Can ARM Fly Any Higher?

Processor architect ARM Holdings (Nasdaq: ARMH  ) is soaring today. The company reported a stellar fourth quarter early this morning, and the stock is up by more than 7% as a result.

Those shares have now tripled over the past year, and they're trading at a vertigo-inducing 97 times trailing earnings. Is it time to take your profits and get out of this red-hot stock?

That would be a gutsy call to make. ARM's results are not just improving, but accelerating. Based on the company's dominance in the exploding smartphone and tablet markets, ARM saw earnings per share jumping by 62% year over year, on 28% higher sales. Gross margins were always fantastic for this intellectual-property business, but they crept even higher this quarter, now sitting at 94.2%.

It's an extremely profitable business model, doing processor research, then leaving the dirty work of manufacturing and selling actual processors to a wide range of license buyers. ARM held up NVIDIA (Nasdaq: NVDA  ) as an early adopter of next-generation chip architectures, but the customer list ranges from chip giants Texas Instruments (NYSE: TXN  ) and Marvell Technology Group (Nasdaq: MRVL  ) to gadget designers Samsung and Apple (Nasdaq: AAPL  ) , who also create ARM processors of their own.

Since some of these license agreements are made on a long-term basis, part of the sales are recorded as deferred revenues. That backlog just grew by 82% year-over-year on the company's balance sheet, significantly outpacing standard sales growth. In other words, growth is guaranteed to continue for at least a few more quarters.

The stock is still very richly valued, and most of the good news on the table should be priced in by now. But you'd be crazy to short a stock on this kind of rampage, and short interest is in fact very low, despite the nosebleed valuation.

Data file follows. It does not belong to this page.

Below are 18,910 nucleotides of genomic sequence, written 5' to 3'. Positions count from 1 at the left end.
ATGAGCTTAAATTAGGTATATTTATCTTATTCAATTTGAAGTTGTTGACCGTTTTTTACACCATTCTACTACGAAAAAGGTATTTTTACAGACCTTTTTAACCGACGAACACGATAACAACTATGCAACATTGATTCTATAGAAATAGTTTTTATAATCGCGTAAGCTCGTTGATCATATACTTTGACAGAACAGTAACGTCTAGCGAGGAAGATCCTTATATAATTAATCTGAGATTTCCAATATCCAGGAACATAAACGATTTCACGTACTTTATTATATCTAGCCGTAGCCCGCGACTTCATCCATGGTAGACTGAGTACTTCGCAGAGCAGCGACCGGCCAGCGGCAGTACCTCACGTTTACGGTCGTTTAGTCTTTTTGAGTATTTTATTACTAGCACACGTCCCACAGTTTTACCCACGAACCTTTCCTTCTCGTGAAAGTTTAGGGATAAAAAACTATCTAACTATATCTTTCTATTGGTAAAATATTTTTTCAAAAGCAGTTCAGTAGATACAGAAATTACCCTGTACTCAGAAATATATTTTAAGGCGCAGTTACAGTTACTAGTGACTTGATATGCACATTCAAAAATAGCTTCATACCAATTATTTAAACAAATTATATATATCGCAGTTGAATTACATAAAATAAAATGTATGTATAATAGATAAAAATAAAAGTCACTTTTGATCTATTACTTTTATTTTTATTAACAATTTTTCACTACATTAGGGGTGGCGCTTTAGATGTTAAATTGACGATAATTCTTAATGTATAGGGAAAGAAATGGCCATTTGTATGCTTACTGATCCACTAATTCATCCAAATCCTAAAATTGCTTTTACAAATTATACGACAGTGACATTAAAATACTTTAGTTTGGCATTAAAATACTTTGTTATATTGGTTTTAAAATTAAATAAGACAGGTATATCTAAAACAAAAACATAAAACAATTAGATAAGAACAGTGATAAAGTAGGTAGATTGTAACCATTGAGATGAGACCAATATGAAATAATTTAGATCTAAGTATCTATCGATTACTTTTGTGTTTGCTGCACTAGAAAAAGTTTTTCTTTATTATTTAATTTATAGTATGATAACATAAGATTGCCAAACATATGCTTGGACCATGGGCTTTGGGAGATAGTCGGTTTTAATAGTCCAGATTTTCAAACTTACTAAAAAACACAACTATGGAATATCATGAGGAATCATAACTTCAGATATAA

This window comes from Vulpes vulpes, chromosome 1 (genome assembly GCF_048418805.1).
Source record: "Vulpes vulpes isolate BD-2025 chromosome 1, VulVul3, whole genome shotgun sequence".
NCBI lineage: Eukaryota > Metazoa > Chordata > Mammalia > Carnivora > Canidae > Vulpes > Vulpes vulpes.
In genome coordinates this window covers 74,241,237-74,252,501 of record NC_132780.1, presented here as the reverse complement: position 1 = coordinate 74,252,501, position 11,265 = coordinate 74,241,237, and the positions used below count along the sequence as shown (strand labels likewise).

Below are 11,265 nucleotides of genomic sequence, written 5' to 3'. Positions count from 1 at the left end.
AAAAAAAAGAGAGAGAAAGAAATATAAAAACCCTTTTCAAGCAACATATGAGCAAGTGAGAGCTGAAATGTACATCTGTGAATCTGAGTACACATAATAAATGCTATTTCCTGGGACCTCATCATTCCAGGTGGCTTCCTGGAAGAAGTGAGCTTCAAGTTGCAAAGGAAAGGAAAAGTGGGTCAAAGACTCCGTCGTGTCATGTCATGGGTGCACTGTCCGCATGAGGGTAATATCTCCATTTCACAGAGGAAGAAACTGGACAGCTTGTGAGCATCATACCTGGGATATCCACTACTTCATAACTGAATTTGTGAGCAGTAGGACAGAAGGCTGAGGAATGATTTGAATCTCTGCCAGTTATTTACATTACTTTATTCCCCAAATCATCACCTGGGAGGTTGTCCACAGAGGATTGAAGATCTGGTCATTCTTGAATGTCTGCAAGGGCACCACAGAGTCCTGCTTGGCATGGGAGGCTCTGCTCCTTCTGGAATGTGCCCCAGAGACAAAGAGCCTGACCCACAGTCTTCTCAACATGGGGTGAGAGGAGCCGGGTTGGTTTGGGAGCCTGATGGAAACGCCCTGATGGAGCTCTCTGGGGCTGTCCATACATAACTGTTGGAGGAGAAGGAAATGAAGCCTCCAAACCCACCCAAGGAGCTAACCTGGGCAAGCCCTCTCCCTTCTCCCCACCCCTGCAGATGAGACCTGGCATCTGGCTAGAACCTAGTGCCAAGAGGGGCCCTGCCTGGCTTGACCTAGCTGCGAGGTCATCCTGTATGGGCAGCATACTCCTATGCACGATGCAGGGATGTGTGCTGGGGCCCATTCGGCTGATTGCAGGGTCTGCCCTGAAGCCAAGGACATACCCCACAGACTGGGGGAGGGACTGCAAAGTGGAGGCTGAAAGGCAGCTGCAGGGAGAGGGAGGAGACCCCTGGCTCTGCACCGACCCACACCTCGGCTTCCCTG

A more proactive -- and sane -- anti-ARM strategy might involve investing in up-and-coming competitor MIPS Technologies (Nasdaq: MIPS  ) and its much more reasonable price-to-earnings ratio of 28 times trailing earnings. But 25% of that stock was sold short three weeks ago. Go figure.

Does ARM have any rocket fuel left in its tanks, or are you better off elsewhere? Discuss in the comments below.

Fool contributor Anders Bylund holds no position in any of the companies discussed here. Apple and NVIDIA are Motley Fool Stock Advisor selections. The Fool has written puts on Apple. The Fool owns shares of Apple, Marvell Technology Group, and Texas Instruments. Try any of our Foolish newsletter services free for 30 days. We Fools may not all hold the same opinions, but we all believe that considering a diverse range of insights makes us better investors. You can check out Anders' holdings and a concise bio if you like, and The Motley Fool is investors writing for investors.


Read/Post Comments (3) | Recommend This Article (12)

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  • Report this Comment On February 01, 2011, at 2:22 PM, turkeybird wrote:

    Not about to take profits here, solid growing backlogs, improving margins and product expansions should power this stock for several more quarters as competition heats up.

    Mips is over sold and appears ready again to move higher. I am a buyer here.

    TQNT is another bright spot with good growth opportunities. I am a buyer here.

    As one can see I am bullish here as long as the consumer tries to keep up with the high tech advances. NVDA is also looking more appealing.

  • Report this Comment On February 01, 2011, at 3:19 PM, mattern1 wrote:

    re:p/e of 91: in british pence, arm.l is 547.5 and latest ttm earnings are 9.36. we get p/e of 58.5. also earnings were up 71% yoy not 62%!

  • Report this Comment On February 02, 2011, at 2:33 PM, TMFRhino wrote:

    Mattern,

    http://ir.arm.com/phoenix.zhtml?c=197211&p=irol-newsArti...

    Fiscal year earnings jumped 71%. On a year-over-year basis it was a 62% jump. Also, if you want to use normalized earnings, you can arrive at that P/E. However, per IFRS, their earnings were 6.36 pence last year. That's why you'll see similar P/E ratios on Yahoo, Morningstar, whatever data source you want to use.

    -Eric

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